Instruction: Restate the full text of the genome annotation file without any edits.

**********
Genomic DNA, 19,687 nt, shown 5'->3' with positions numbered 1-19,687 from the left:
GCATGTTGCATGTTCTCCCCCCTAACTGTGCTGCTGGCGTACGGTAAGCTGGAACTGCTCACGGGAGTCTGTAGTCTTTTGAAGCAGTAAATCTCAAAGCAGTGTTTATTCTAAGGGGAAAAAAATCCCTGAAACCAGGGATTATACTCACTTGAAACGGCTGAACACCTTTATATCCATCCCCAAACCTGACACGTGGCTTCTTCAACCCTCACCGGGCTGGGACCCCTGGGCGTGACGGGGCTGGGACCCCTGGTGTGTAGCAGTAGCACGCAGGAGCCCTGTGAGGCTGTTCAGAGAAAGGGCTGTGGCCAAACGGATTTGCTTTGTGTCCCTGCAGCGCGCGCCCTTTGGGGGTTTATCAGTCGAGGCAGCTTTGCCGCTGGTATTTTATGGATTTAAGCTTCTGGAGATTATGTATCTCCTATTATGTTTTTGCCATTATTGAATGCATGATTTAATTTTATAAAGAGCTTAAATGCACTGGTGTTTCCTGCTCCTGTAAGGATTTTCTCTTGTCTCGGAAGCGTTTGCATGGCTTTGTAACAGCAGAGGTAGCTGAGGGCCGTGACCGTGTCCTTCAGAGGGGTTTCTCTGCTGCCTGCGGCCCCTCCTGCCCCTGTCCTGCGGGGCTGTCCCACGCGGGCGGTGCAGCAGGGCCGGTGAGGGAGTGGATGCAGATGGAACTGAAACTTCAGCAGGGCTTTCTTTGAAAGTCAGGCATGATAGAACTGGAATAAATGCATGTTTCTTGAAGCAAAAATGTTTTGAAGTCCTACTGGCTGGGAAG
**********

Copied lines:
Genomic DNA, 19,687 nt, shown 5'->3' with positions numbered 1-19,687 from the left:
GCATGTTGCATGTTCTCCCCCCTAACTGTGCTGCTGGCGTACGGTAAGCTGGAACTGCTCACGGGAGTCTGTAGTCTTTTGAAGCAGTAAATCTCAAAGCAGTGTTTATTCTAAGGGGAAAAAAATCCCTGAAACCAGGGATTATACTCACTTGAAACGGCTGAACACCTTTATATCCATCCCCAAACCTGACACGTGGCTTCTTCAACCCTCACCGGGCTGGGACCCCTGGGCGTGACGGGGCTGGGACCCCTGGTGTGTAGCAGTAGCACGCAGGAGCCCTGTGAGGCTGTTCAGAGAAAGGGCTGTGGCCAAACGGATTTGCTTTGTGTCCCTGCAGCGCGCGCCCTTTGGGGGTTTATCAGTCGAGGCAGCTTTGCCGCTGGTATTTTATGGATTTAAGCTTCTGGAGATTATGTATCTCCTATTATGTTTTTGCCATTATTGAATGCATGATTTAATTTTATAAAGAGCTTAAATGCACTGGTGTTTCCTGCTCCTGTAAGGATTTTCTCTTGTCTCGGAAGCGTTTGCATGGCTTTGTAACAGCAGAGGTAGCTGAGGGCCGTGACCGTGTCCTTCAGAGGGGTTTCTCTGCTGCCTGCGGCCCCTCCTGCCCCTGTCCTGCGGGGCTGTCCCACGCGGGCGGTGCAGCAGGGCCGGTGAGGGAGTGGATGCAGATGGAACTGAAACTTCAGCAGGGCTTTCTTTGAAAGTCAGGCATGATAGAACTGGAATAAATGCATGTTTCTTGAAGCAAAAATGTTTTGAAGTCCTACTGGCTGGGAAG